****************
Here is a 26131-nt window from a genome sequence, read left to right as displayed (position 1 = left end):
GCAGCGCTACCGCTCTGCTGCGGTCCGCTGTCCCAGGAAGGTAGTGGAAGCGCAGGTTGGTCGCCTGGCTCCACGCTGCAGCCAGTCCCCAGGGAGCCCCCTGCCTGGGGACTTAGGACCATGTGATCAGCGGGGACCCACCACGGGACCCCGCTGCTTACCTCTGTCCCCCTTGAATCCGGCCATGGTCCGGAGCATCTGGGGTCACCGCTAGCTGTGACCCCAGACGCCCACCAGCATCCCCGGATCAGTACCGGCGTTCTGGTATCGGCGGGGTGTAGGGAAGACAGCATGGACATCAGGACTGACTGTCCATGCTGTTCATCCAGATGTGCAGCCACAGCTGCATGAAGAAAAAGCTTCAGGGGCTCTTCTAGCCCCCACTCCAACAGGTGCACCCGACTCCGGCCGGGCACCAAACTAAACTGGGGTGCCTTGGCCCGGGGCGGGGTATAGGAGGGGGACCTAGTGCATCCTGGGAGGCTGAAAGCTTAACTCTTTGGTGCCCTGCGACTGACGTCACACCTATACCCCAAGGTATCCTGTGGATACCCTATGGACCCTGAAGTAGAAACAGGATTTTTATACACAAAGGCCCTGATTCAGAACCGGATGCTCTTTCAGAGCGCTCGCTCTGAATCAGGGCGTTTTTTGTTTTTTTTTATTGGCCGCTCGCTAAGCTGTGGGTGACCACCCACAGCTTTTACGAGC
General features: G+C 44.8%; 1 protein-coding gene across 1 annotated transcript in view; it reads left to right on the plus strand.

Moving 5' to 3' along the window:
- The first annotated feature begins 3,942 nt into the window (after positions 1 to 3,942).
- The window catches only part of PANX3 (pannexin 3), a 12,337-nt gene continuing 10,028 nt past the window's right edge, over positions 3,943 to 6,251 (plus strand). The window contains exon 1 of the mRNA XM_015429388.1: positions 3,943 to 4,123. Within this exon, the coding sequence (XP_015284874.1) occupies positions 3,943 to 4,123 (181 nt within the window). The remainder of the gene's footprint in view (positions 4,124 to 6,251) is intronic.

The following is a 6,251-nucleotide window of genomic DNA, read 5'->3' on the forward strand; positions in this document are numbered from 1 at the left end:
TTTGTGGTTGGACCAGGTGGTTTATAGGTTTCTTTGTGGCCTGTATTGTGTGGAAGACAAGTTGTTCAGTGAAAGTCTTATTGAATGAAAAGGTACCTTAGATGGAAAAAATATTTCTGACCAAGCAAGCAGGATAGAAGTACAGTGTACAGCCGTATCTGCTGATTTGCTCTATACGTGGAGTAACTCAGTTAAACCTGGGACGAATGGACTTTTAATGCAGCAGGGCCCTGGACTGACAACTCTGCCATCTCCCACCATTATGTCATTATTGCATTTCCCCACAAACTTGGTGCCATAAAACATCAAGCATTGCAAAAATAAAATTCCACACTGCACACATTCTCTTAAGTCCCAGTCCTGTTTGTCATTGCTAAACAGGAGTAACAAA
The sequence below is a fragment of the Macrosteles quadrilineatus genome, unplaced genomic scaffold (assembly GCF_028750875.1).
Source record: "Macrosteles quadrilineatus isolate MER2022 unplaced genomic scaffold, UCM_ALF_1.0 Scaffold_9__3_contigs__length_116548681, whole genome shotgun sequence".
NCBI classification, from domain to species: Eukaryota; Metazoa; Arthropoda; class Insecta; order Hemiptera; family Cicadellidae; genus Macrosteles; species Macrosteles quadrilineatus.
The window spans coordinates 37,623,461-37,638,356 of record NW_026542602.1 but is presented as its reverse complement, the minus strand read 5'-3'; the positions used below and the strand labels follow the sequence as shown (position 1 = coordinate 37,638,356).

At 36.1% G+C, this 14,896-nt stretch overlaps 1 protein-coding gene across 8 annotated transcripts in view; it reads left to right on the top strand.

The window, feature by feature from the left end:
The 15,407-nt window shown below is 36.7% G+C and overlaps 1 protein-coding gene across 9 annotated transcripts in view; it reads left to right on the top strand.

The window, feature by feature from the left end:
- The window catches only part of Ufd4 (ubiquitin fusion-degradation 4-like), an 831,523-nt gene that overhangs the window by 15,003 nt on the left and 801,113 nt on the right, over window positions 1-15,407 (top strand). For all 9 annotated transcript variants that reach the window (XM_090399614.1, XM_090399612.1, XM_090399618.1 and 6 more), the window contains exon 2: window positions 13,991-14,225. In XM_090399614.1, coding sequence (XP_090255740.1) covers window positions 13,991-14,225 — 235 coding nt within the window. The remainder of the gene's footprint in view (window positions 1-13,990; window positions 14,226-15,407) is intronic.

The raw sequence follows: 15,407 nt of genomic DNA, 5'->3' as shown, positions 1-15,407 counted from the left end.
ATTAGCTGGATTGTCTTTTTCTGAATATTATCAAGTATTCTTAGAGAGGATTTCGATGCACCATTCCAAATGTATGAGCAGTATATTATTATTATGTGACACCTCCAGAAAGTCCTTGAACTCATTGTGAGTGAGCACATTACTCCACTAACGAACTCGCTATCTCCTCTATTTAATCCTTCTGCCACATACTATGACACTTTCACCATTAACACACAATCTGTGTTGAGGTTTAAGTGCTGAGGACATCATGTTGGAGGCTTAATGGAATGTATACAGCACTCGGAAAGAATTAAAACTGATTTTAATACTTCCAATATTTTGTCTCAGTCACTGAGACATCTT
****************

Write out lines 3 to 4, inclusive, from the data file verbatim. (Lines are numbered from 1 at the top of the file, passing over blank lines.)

General features: G+C 44.8%; 1 protein-coding gene across 1 annotated transcript in view; it reads left to right on the plus strand.

Moving 5' to 3' along the window: